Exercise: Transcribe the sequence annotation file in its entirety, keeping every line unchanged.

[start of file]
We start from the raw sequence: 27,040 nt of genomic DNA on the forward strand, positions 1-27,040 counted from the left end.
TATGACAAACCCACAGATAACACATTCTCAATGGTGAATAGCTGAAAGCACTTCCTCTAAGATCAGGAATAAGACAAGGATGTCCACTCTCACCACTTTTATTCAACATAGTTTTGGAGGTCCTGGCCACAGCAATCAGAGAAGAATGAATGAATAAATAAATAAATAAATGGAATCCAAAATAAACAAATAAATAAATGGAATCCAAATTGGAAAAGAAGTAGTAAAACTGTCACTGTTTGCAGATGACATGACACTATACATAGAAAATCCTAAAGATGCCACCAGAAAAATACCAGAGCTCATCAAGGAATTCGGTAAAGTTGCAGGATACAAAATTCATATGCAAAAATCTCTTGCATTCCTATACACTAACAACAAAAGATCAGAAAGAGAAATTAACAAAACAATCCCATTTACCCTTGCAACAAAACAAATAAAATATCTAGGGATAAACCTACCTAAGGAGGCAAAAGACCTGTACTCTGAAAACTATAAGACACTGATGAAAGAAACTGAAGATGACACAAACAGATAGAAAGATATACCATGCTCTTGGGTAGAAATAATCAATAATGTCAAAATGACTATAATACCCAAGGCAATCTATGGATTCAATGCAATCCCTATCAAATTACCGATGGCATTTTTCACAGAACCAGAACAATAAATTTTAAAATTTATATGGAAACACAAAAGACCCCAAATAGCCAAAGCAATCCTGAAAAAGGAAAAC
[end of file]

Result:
We start from the raw sequence: 27,040 nt of genomic DNA on the forward strand, positions 1-27,040 counted from the left end.
TATGACAAACCCACAGATAACACATTCTCAATGGTGAATAGCTGAAAGCACTTCCTCTAAGATCAGGAATAAGACAAGGATGTCCACTCTCACCACTTTTATTCAACATAGTTTTGGAGGTCCTGGCCACAGCAATCAGAGAAGAATGAATGAATAAATAAATAAATAAATGGAATCCAAAATAAACAAATAAATAAATGGAATCCAAATTGGAAAAGAAGTAGTAAAACTGTCACTGTTTGCAGATGACATGACACTATACATAGAAAATCCTAAAGATGCCACCAGAAAAATACCAGAGCTCATCAAGGAATTCGGTAAAGTTGCAGGATACAAAATTCATATGCAAAAATCTCTTGCATTCCTATACACTAACAACAAAAGATCAGAAAGAGAAATTAACAAAACAATCCCATTTACCCTTGCAACAAAACAAATAAAATATCTAGGGATAAACCTACCTAAGGAGGCAAAAGACCTGTACTCTGAAAACTATAAGACACTGATGAAAGAAACTGAAGATGACACAAACAGATAGAAAGATATACCATGCTCTTGGGTAGAAATAATCAATAATGTCAAAATGACTATAATACCCAAGGCAATCTATGGATTCAATGCAATCCCTATCAAATTACCGATGGCATTTTTCACAGAACCAGAACAATAAATTTTAAAATTTATATGGAAACACAAAAGACCCCAAATAGCCAAAGCAATCCTGAAAAAGGAAAAC